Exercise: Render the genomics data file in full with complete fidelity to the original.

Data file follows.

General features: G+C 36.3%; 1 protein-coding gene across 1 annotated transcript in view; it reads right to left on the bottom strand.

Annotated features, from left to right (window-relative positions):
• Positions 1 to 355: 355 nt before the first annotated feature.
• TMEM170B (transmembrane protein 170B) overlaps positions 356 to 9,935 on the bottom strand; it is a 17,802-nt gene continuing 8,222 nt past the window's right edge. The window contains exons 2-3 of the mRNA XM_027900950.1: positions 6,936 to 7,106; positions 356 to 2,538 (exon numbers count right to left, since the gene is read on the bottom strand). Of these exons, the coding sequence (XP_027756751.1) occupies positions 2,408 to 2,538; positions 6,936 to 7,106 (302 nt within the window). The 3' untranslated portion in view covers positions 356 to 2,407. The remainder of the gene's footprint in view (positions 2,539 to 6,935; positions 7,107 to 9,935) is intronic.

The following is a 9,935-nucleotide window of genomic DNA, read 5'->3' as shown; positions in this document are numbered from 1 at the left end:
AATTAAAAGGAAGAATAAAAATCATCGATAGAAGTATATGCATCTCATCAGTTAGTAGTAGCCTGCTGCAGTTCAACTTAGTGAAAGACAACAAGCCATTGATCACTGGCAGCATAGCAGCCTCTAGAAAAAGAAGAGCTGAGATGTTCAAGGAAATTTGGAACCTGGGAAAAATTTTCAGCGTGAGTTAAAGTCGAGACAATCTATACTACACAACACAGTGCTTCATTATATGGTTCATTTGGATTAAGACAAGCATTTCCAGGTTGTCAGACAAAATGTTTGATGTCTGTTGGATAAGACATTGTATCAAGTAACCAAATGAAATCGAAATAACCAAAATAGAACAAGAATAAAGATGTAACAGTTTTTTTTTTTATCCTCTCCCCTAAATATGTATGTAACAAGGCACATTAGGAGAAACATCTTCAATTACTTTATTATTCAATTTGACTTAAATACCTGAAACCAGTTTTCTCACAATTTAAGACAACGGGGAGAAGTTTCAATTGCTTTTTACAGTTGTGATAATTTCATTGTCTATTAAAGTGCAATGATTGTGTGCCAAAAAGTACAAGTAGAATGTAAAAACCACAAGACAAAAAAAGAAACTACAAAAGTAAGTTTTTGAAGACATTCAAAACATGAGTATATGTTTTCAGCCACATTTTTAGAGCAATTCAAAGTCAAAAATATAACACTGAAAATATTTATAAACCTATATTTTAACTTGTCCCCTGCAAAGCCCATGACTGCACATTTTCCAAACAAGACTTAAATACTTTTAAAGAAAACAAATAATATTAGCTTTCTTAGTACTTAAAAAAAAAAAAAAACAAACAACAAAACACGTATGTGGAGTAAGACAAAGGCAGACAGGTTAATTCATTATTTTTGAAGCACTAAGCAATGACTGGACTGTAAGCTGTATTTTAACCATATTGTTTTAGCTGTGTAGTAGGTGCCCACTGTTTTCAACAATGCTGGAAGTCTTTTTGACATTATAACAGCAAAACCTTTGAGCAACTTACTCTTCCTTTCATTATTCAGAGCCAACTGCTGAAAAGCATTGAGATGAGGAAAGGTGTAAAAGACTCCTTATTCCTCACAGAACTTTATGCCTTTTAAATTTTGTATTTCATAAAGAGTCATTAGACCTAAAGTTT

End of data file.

General features: G+C 36.3%; 1 protein-coding gene across 1 annotated transcript in view; it reads right to left on the bottom strand.

Annotated features, from left to right (window-relative positions):
• Positions 1 to 355: 355 nt before the first annotated feature.
• TMEM170B (transmembrane protein 170B) overlaps positions 356 to 9,935 on the bottom strand; it is a 17,802-nt gene continuing 8,222 nt past the window's right edge. The window contains exons 2-3 of the mRNA XM_027900950.1: positions 6,936 to 7,106; positions 356 to 2,538 (exon numbers count right to left, since the gene is read on the bottom strand). Of these exons, the coding sequence (XP_027756751.1) occupies positions 2,408 to 2,538; positions 6,936 to 7,106 (302 nt within the window). The 3' untranslated portion in view covers positions 356 to 2,407. The remainder of the gene's footprint in view (positions 2,539 to 6,935; positions 7,107 to 9,935) is intronic.

The following is a 9,935-nucleotide window of genomic DNA, read 5'->3' as shown; positions in this document are numbered from 1 at the left end:
AATTAAAAGGAAGAATAAAAATCATCGATAGAAGTATATGCATCTCATCAGTTAGTAGTAGCCTGCTGCAGTTCAACTTAGTGAAAGACAACAAGCCATTGATCACTGGCAGCATAGCAGCCTCTAGAAAAAGAAGAGCTGAGATGTTCAAGGAAATTTGGAACCTGGGAAAAATTTTCAGCGTGAGTTAAAGTCGAGACAATCTATACTACACAACACAGTGCTTCATTATATGGTTCATTTGGATTAAGACAAGCATTTCCAGGTTGTCAGACAAAATGTTTGATGTCTGTTGGATAAGACATTGTATCAAGTAACCAAATGAAATCGAAATAACCAAAATAGAACAAGAATAAAGATGTAACAGTTTTTTTTTTTATCCTCTCCCCTAAATATGTATGTAACAAGGCACATTAGGAGAAACATCTTCAATTACTTTATTATTCAATTTGACTTAAATACCTGAAACCAGTTTTCTCACAATTTAAGACAACGGGGAGAAGTTTCAATTGCTTTTTACAGTTGTGATAATTTCATTGTCTATTAAAGTGCAATGATTGTGTGCCAAAAAGTACAAGTAGAATGTAAAAACCACAAGACAAAAAAAGAAACTACAAAAGTAAGTTTTTGAAGACATTCAAAACATGAGTATATGTTTTCAGCCACATTTTTAGAGCAATTCAAAGTCAAAAATATAACACTGAAAATATTTATAAACCTATATTTTAACTTGTCCCCTGCAAAGCCCATGACTGCACATTTTCCAAACAAGACTTAAATACTTTTAAAGAAAACAAATAATATTAGCTTTCTTAGTACTTAAAAAAAAAAAAAAACAAACAACAAAACACGTATGTGGAGTAAGACAAAGGCAGACAGGTTAATTCATTATTTTTGAAGCACTAAGCAATGACTGGACTGTAAGCTGTATTTTAACCATATTGTTTTAGCTGTGTAGTAGGTGCCCACTGTTTTCAACAATGCTGGAAGTCTTTTTGACATTATAACAGCAAAACCTTTGAGCAACTTACTCTTCCTTTCATTATTCAGAGCCAACTGCTGAAAAGCATTGAGATGAGGAAAGGTGTAAAAGACTCCTTATTCCTCACAGAACTTTATGCCTTTTAAATTTTGTATTTCATAAAGAGTCATTAGACCTAAAGTTT